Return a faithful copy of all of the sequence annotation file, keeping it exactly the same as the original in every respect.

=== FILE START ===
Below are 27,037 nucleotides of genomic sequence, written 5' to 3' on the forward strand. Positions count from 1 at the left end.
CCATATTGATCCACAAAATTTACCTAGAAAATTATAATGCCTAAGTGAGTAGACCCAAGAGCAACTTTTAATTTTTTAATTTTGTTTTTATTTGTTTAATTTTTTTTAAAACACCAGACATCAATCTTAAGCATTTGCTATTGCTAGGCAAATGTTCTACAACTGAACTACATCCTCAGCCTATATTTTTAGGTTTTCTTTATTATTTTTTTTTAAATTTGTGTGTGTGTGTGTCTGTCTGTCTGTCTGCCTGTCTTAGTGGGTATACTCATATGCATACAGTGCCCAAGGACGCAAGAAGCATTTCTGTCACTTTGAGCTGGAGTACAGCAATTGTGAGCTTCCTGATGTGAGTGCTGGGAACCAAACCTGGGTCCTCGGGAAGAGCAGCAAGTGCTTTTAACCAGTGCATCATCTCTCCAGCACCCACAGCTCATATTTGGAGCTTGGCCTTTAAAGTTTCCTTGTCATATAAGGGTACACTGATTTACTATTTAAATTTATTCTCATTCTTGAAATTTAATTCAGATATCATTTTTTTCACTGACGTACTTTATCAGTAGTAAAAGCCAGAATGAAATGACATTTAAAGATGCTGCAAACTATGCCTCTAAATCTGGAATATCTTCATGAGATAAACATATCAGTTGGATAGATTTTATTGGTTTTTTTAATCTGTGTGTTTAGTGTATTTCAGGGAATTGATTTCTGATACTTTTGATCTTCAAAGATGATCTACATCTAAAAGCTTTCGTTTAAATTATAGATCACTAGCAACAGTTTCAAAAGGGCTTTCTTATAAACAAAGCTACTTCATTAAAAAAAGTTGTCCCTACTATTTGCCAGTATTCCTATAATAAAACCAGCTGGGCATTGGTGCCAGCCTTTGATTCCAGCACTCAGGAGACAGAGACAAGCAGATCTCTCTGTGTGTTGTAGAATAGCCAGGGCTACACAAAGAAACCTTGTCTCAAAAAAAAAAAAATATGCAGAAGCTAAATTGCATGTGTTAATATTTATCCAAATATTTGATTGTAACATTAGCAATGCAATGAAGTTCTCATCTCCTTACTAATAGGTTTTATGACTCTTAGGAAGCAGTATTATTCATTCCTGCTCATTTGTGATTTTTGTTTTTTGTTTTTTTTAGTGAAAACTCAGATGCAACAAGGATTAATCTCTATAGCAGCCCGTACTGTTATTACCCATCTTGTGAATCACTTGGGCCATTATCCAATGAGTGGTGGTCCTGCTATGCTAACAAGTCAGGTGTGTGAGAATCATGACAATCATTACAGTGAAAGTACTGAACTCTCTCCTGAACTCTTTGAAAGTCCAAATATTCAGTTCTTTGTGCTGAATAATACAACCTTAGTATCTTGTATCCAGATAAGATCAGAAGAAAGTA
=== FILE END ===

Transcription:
Below are 27,037 nucleotides of genomic sequence, written 5' to 3' on the forward strand. Positions count from 1 at the left end.
CCATATTGATCCACAAAATTTACCTAGAAAATTATAATGCCTAAGTGAGTAGACCCAAGAGCAACTTTTAATTTTTTAATTTTGTTTTTATTTGTTTAATTTTTTTTAAAACACCAGACATCAATCTTAAGCATTTGCTATTGCTAGGCAAATGTTCTACAACTGAACTACATCCTCAGCCTATATTTTTAGGTTTTCTTTATTATTTTTTTTTAAATTTGTGTGTGTGTGTGTCTGTCTGTCTGTCTGCCTGTCTTAGTGGGTATACTCATATGCATACAGTGCCCAAGGACGCAAGAAGCATTTCTGTCACTTTGAGCTGGAGTACAGCAATTGTGAGCTTCCTGATGTGAGTGCTGGGAACCAAACCTGGGTCCTCGGGAAGAGCAGCAAGTGCTTTTAACCAGTGCATCATCTCTCCAGCACCCACAGCTCATATTTGGAGCTTGGCCTTTAAAGTTTCCTTGTCATATAAGGGTACACTGATTTACTATTTAAATTTATTCTCATTCTTGAAATTTAATTCAGATATCATTTTTTTCACTGACGTACTTTATCAGTAGTAAAAGCCAGAATGAAATGACATTTAAAGATGCTGCAAACTATGCCTCTAAATCTGGAATATCTTCATGAGATAAACATATCAGTTGGATAGATTTTATTGGTTTTTTTAATCTGTGTGTTTAGTGTATTTCAGGGAATTGATTTCTGATACTTTTGATCTTCAAAGATGATCTACATCTAAAAGCTTTCGTTTAAATTATAGATCACTAGCAACAGTTTCAAAAGGGCTTTCTTATAAACAAAGCTACTTCATTAAAAAAAGTTGTCCCTACTATTTGCCAGTATTCCTATAATAAAACCAGCTGGGCATTGGTGCCAGCCTTTGATTCCAGCACTCAGGAGACAGAGACAAGCAGATCTCTCTGTGTGTTGTAGAATAGCCAGGGCTACACAAAGAAACCTTGTCTCAAAAAAAAAAAAATATGCAGAAGCTAAATTGCATGTGTTAATATTTATCCAAATATTTGATTGTAACATTAGCAATGCAATGAAGTTCTCATCTCCTTACTAATAGGTTTTATGACTCTTAGGAAGCAGTATTATTCATTCCTGCTCATTTGTGATTTTTGTTTTTTGTTTTTTTTAGTGAAAACTCAGATGCAACAAGGATTAATCTCTATAGCAGCCCGTACTGTTATTACCCATCTTGTGAATCACTTGGGCCATTATCCAATGAGTGGTGGTCCTGCTATGCTAACAAGTCAGGTGTGTGAGAATCATGACAATCATTACAGTGAAAGTACTGAACTCTCTCCTGAACTCTTTGAAAGTCCAAATATTCAGTTCTTTGTGCTGAATAATACAACCTTAGTATCTTGTATCCAGATAAGATCAGAAGAAAGTA